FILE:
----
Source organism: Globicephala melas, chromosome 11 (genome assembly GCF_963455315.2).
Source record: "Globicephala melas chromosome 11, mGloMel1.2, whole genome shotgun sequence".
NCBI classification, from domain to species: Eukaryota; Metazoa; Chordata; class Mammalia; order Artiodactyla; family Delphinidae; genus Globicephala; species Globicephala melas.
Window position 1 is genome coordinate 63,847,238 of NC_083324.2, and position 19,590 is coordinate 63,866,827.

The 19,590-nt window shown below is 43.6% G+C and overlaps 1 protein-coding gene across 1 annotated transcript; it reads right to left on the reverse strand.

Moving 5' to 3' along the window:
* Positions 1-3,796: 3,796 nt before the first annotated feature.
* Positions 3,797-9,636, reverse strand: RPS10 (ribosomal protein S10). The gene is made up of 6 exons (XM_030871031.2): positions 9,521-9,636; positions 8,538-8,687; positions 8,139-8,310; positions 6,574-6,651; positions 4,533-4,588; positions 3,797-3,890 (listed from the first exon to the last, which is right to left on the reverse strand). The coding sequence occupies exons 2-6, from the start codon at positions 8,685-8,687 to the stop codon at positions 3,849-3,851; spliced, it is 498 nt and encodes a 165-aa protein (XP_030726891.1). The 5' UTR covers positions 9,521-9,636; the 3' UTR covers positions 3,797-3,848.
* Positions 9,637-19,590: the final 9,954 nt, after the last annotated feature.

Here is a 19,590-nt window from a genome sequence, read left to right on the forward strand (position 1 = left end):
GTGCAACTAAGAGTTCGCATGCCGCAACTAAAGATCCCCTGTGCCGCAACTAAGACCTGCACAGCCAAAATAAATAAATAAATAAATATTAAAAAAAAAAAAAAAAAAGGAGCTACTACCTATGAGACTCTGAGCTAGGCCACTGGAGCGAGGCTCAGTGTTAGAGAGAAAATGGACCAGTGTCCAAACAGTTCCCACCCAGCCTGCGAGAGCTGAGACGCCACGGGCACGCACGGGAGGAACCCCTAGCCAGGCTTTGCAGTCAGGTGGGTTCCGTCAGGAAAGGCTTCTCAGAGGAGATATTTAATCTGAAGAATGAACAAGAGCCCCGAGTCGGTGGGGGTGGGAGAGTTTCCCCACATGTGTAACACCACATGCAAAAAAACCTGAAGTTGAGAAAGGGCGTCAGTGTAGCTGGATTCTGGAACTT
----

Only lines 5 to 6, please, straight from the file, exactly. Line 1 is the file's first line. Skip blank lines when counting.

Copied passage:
The 19,590-nt window shown below is 43.6% G+C and overlaps 1 protein-coding gene across 1 annotated transcript; it reads right to left on the reverse strand.

Moving 5' to 3' along the window: